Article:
According to Keerthika, wealthy men are renting wives because they do not have to spend lots of money on a wedding.

She says:

“At the same time, they don’t even have to get stuck with one single woman for the rest of their life.”

As rental wives, women and girls have sex with men and in some cases, it is unconsented.

Not only are they raped by their ‘husbands’ but by his male relatives also.

The justification for this is that they have rented a wife for sexual pleasure.

Due to this, women contract deadly diseases such as HIV.

They also get psychological trauma but there is no one they can speak to.

Dhadicha Pratha often leads to the exploitation and commodification of women and girls, treating them as property rather than as individuals with rights and autonomy.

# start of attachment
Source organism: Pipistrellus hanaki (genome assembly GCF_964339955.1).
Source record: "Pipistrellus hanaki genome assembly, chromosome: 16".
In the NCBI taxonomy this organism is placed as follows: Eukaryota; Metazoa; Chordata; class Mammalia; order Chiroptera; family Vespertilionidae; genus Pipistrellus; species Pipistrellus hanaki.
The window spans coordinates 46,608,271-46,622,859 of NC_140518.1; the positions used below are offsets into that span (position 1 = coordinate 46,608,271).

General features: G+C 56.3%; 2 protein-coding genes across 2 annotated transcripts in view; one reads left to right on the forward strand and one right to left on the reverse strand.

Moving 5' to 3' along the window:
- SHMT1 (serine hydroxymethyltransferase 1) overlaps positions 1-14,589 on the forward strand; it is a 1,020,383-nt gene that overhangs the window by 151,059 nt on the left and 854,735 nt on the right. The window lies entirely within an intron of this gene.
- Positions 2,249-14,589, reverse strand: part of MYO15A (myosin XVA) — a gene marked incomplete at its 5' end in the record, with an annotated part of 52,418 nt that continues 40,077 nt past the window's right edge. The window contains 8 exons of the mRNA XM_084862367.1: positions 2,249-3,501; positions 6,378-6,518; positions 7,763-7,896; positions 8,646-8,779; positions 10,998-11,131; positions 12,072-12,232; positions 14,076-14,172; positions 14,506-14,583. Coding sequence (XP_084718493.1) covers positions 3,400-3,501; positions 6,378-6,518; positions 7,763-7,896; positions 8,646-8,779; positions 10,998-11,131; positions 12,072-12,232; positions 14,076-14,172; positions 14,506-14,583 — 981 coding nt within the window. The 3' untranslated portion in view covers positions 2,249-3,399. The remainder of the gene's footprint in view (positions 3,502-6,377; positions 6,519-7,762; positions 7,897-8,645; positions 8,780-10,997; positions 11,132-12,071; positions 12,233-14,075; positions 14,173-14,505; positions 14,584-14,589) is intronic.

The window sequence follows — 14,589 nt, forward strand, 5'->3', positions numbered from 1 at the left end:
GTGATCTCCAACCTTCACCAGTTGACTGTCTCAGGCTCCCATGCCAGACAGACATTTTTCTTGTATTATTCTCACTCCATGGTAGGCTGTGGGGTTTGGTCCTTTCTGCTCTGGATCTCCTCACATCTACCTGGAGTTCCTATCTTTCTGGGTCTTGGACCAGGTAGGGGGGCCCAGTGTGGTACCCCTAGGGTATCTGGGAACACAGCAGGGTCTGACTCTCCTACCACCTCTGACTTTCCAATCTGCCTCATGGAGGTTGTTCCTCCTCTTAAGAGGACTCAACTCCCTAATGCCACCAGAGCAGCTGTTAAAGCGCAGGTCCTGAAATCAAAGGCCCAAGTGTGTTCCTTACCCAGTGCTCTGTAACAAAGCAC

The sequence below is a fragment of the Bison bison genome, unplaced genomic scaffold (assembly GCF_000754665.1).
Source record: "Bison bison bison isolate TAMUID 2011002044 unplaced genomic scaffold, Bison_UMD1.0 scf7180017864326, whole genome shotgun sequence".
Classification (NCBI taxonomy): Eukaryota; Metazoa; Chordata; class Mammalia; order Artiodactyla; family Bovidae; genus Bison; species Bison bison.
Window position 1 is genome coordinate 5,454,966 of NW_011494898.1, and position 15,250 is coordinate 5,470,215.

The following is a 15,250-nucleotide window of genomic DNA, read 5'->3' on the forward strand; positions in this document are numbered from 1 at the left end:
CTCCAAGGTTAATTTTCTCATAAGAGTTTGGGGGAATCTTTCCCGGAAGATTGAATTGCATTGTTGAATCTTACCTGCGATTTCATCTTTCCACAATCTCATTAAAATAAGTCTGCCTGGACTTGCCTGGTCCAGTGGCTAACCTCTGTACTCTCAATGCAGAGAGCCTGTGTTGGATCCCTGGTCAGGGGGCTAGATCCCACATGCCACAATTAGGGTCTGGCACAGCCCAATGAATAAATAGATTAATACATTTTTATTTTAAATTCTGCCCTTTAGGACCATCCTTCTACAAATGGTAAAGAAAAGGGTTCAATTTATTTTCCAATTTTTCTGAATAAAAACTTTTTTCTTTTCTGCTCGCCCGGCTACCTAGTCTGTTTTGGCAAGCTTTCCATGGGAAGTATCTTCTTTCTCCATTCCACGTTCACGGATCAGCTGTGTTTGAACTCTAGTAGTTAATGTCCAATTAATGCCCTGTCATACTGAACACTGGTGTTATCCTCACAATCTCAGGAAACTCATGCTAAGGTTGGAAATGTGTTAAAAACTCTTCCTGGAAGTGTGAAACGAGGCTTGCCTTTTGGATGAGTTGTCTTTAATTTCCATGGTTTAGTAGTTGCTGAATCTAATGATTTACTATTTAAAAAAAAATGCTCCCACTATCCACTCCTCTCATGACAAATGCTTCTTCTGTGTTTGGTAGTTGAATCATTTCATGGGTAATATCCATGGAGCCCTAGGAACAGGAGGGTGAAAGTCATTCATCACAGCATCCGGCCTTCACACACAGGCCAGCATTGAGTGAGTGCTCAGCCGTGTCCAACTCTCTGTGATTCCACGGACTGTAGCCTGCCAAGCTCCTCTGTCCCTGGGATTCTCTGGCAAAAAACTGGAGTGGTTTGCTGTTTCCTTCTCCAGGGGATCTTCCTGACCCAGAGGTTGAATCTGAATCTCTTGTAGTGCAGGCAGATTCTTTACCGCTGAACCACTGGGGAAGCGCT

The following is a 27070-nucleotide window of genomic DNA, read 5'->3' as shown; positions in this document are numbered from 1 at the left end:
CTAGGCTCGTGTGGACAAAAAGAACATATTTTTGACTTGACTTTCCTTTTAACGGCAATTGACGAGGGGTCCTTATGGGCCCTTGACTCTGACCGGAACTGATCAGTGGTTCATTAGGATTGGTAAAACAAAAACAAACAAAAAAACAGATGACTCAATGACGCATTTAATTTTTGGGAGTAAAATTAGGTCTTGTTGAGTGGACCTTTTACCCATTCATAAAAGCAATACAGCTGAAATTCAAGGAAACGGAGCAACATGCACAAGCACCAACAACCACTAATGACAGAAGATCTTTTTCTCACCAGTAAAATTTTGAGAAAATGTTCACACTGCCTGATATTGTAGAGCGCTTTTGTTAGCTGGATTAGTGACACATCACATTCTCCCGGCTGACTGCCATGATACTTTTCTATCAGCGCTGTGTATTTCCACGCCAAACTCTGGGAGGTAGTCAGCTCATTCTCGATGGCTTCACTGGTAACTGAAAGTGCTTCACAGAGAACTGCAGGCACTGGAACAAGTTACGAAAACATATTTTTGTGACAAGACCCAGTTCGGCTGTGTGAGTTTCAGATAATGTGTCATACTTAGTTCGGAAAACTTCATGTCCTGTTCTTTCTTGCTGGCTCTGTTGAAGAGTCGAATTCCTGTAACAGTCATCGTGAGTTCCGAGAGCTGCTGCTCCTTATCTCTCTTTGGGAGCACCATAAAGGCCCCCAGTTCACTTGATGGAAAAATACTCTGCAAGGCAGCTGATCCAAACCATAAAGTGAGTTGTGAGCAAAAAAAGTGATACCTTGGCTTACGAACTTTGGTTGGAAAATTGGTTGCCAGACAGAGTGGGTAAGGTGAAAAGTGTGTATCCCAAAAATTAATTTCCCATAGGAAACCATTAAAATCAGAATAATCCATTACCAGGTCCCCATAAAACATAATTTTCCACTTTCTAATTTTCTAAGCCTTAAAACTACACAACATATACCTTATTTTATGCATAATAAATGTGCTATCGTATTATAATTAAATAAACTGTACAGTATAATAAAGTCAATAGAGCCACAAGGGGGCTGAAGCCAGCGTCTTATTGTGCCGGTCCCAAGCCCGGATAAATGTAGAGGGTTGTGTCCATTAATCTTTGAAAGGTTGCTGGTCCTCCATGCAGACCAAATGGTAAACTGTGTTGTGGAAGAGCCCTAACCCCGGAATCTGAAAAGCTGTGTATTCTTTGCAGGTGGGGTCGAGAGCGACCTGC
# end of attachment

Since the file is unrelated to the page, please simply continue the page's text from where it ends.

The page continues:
Moreover, these temporary marriages typically lack the legal protections and social support mechanisms of conventional marriages, leaving women vulnerable to abuse and neglect.

Even though the police are aware of such practices, no legal action is taken as there are no complainants. It is only girls from poor households who fall victim to these practices.

Real Stories of Rental Wives

The Controversial Practice of Rental Wives in Madhya Pradesh - story

Some women who were rented out as wives have come forward to detail their ordeals.

Reshma*, who was rented out by her parents when she was eight, said:

“I was too naïve to understand what was going on until I realised that I was married off to a man four times older than me!”

Priced at Rs. 60,000 (£560), her parents rented her on the condition that the customer could only have sex with her when she reached puberty.

But on the first night of the rental, she was raped by her ‘husband’ and his brother. The rapes continued for a year.

After the contract expired, she returned to her family to be rented again to another man.